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Are 'Not-for-Profits' providing a reasonable level of defined community benefits?
A growing chorus of critics, from union and consumer activists to Republican members of Congress, is questioning just what it means to be a not-for-profit hospital. Recently, for instance, the Beth Israel Deaconess Medical Center in Boston was accused by the nearly 2 million-member Service Employees International Union for including bad debts in its tally of charity care.1 Charity care is generally defined as charges that are dropped or discounted by a hospital because a patient has neither medical insurance nor the financial resources to pay. In contrast, bad debts are considered revenues not collected despite earnest attempts to do so, including referral to collection agencies. Only patients initially deemed financially capable of paying and/or those having adequate insurance coverage can generate bad debts. One is true charity; the other is the price of doing business.
Critics of not-for-profit hospitals are concerned about more than just the confounding or misrepresentation of bad debts as charity care. Other common complaints include the purchase of land and buildings that, while no longer subject to property tax, are used for profitable enterprises such as parking garages, doctors' offices, and even health clubs. There are many examples of poor patients denied access to expensive procedures such as organ and bone marrow transplants or non-emergent though much needed surgery. Aggressive collection tactics, including liens against property, have also come under scrutiny. However, the most resonant argument is the failure of many not-for-profit hospitals to provide a reasonable level of defined community benefits.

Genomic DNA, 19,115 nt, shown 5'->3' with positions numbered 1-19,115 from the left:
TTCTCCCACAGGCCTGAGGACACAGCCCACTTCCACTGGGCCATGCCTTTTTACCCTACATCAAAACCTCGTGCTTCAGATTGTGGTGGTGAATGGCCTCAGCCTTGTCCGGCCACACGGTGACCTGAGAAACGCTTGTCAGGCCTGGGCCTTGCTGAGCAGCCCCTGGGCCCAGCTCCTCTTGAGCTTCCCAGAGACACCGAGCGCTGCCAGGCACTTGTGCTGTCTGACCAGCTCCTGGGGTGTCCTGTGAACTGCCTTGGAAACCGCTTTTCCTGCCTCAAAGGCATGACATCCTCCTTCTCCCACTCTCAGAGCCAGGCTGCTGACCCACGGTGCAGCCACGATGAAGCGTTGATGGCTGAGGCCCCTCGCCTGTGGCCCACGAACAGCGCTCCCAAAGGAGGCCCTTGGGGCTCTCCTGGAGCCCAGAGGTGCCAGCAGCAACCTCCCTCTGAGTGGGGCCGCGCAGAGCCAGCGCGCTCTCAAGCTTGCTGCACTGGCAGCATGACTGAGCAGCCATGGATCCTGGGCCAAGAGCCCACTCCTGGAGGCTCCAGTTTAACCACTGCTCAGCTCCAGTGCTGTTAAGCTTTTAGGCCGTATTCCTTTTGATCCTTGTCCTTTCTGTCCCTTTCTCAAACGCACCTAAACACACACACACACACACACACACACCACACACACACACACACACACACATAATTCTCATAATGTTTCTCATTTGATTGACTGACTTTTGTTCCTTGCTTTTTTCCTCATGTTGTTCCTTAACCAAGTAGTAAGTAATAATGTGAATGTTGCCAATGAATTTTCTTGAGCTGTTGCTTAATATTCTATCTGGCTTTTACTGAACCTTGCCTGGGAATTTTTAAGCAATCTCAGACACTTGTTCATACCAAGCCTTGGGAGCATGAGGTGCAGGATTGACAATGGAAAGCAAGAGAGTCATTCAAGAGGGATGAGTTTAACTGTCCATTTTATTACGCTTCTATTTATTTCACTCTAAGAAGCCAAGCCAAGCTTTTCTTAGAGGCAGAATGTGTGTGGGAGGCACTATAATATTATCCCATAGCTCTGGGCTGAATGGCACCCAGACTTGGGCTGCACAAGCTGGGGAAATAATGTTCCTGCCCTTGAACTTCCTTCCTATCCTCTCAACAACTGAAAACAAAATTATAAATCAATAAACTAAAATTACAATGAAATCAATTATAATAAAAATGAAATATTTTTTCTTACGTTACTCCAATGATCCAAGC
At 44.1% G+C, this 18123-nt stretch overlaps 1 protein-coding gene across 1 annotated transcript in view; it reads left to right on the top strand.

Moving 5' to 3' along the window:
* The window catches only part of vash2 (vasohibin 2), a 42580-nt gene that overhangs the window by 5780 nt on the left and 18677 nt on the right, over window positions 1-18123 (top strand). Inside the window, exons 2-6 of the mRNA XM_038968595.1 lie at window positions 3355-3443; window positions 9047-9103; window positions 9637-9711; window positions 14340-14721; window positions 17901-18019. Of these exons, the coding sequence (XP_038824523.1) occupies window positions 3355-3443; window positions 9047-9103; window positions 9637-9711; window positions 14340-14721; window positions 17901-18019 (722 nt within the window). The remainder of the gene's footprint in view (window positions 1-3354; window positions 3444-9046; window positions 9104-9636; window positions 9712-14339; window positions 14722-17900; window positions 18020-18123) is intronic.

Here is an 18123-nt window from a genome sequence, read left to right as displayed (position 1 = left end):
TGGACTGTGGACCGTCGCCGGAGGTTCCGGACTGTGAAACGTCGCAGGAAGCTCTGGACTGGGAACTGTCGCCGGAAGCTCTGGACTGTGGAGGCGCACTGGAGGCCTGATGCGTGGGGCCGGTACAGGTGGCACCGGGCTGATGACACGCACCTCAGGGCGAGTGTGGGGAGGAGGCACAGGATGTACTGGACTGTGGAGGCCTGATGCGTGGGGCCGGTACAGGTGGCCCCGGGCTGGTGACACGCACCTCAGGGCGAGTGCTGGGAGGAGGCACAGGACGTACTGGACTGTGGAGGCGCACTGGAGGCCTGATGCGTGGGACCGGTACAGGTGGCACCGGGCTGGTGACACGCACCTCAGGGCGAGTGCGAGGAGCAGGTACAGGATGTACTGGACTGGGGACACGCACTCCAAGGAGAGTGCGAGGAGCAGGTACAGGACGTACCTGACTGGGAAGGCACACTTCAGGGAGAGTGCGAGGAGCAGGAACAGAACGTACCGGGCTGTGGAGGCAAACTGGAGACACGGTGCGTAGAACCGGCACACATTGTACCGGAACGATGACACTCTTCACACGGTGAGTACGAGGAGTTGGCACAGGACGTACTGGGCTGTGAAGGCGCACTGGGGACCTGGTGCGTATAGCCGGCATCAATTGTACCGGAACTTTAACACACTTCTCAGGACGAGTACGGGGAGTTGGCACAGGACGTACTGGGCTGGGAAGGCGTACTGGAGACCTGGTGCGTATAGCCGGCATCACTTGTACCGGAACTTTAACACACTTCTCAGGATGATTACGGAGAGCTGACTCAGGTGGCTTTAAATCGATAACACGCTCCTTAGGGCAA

Not-for-profit hospitals receive up to $20 billion in tax exemptions from federal, state, and local governments yet a recent Congressional Budget Office (CBO) report found they provided only slightly more uncompensated care than for-profit hospitals.2 On average, not-for-profit hospitals use about 4.7% of their operating expenses for uncompensated care. However, more than half provide far less. In fact between 1995 and 1999, 132 hospitals provided NO charity care whatsoever and 307 provided less than 1%.3 To begin to assess the magnitude of the problem, the IRS is now asking not-for-profit hospitals to provide details about the specific community benefits they provide, as part of their annual 990 tax return form filing (the form used by all US nonprofit organizations).
COGNIZANT OF THIS increased scrutiny, many hospitals have long resorted to elaborate sleight of hand and accounting tricks to hide profits.4 This permits them to demand higher insurance payments and pressure various government agencies to support their funding requests and plead poverty to potential donors. Tricks include diverting surpluses into expensive equipment purchases and robust construction projects. This practice has the added benefit of allowing large depreciation expenses that further conceal profit without affecting cash flow. Excess cash is also sequestered in "Board Designated Funds" that often exceed $50 to $100 million. These funds can languish in money markets and other short-term investment instruments earning interest but not appearing as operating income.
Lest I sound like some wild-eyed consumer activist, some of these practices are justified, after all no margin-no mission. Building financial reserves allows for continued operations during economic downturns and supports the purchase of needed medical equipment. Moreover, many not-for-profit hospitals, particularly academic medical centers, do divert large sums of money to support neighborhood clinics, population screening, medical research, and the training of medical students, residents, and fellows. However, these accounting practices also contribute to our out of control health-care inflation rate.